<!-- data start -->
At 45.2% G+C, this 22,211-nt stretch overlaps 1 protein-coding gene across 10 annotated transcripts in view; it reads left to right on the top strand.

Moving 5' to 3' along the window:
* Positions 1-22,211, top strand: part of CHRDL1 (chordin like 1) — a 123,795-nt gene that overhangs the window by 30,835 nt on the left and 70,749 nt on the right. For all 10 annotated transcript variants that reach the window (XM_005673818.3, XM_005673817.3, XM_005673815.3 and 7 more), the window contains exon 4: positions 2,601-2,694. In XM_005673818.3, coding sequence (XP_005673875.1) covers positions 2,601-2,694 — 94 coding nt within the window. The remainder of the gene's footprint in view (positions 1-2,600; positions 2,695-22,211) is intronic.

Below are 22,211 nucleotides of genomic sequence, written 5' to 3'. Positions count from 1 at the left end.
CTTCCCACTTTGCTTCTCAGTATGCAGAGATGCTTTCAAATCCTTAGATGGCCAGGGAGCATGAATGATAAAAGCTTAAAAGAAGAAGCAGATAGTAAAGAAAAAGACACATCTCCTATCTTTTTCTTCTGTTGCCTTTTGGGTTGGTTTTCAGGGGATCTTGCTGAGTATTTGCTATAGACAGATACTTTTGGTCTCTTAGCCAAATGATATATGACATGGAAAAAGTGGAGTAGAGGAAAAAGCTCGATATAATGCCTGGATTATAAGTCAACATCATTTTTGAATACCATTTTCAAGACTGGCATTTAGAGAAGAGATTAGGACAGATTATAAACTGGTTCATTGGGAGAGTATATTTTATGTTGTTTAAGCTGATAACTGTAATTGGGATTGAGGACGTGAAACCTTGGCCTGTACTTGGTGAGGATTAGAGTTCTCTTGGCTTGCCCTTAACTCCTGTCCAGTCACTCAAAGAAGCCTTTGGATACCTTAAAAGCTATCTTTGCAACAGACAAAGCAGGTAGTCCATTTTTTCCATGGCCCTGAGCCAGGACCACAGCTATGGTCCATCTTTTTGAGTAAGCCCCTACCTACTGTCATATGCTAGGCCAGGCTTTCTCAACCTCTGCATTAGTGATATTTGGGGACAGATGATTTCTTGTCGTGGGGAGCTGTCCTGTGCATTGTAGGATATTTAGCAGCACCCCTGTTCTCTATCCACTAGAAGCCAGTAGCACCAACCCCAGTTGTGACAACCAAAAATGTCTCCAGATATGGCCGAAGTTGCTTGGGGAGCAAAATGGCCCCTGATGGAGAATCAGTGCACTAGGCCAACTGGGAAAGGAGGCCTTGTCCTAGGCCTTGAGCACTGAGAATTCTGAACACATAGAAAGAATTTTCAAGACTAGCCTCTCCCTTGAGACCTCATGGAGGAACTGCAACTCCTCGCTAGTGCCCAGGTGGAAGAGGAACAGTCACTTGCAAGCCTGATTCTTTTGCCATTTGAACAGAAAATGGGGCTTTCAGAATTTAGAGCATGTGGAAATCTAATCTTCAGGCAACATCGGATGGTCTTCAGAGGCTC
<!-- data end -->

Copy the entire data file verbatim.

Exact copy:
At 45.2% G+C, this 22,211-nt stretch overlaps 1 protein-coding gene across 10 annotated transcripts in view; it reads left to right on the top strand.

Moving 5' to 3' along the window:
* Positions 1-22,211, top strand: part of CHRDL1 (chordin like 1) — a 123,795-nt gene that overhangs the window by 30,835 nt on the left and 70,749 nt on the right. For all 10 annotated transcript variants that reach the window (XM_005673818.3, XM_005673817.3, XM_005673815.3 and 7 more), the window contains exon 4: positions 2,601-2,694. In XM_005673818.3, coding sequence (XP_005673875.1) covers positions 2,601-2,694 — 94 coding nt within the window. The remainder of the gene's footprint in view (positions 1-2,600; positions 2,695-22,211) is intronic.

Below are 22,211 nucleotides of genomic sequence, written 5' to 3'. Positions count from 1 at the left end.
CTTCCCACTTTGCTTCTCAGTATGCAGAGATGCTTTCAAATCCTTAGATGGCCAGGGAGCATGAATGATAAAAGCTTAAAAGAAGAAGCAGATAGTAAAGAAAAAGACACATCTCCTATCTTTTTCTTCTGTTGCCTTTTGGGTTGGTTTTCAGGGGATCTTGCTGAGTATTTGCTATAGACAGATACTTTTGGTCTCTTAGCCAAATGATATATGACATGGAAAAAGTGGAGTAGAGGAAAAAGCTCGATATAATGCCTGGATTATAAGTCAACATCATTTTTGAATACCATTTTCAAGACTGGCATTTAGAGAAGAGATTAGGACAGATTATAAACTGGTTCATTGGGAGAGTATATTTTATGTTGTTTAAGCTGATAACTGTAATTGGGATTGAGGACGTGAAACCTTGGCCTGTACTTGGTGAGGATTAGAGTTCTCTTGGCTTGCCCTTAACTCCTGTCCAGTCACTCAAAGAAGCCTTTGGATACCTTAAAAGCTATCTTTGCAACAGACAAAGCAGGTAGTCCATTTTTTCCATGGCCCTGAGCCAGGACCACAGCTATGGTCCATCTTTTTGAGTAAGCCCCTACCTACTGTCATATGCTAGGCCAGGCTTTCTCAACCTCTGCATTAGTGATATTTGGGGACAGATGATTTCTTGTCGTGGGGAGCTGTCCTGTGCATTGTAGGATATTTAGCAGCACCCCTGTTCTCTATCCACTAGAAGCCAGTAGCACCAACCCCAGTTGTGACAACCAAAAATGTCTCCAGATATGGCCGAAGTTGCTTGGGGAGCAAAATGGCCCCTGATGGAGAATCAGTGCACTAGGCCAACTGGGAAAGGAGGCCTTGTCCTAGGCCTTGAGCACTGAGAATTCTGAACACATAGAAAGAATTTTCAAGACTAGCCTCTCCCTTGAGACCTCATGGAGGAACTGCAACTCCTCGCTAGTGCCCAGGTGGAAGAGGAACAGTCACTTGCAAGCCTGATTCTTTTGCCATTTGAACAGAAAATGGGGCTTTCAGAATTTAGAGCATGTGGAAATCTAATCTTCAGGCAACATCGGATGGTCTTCAGAGGCTC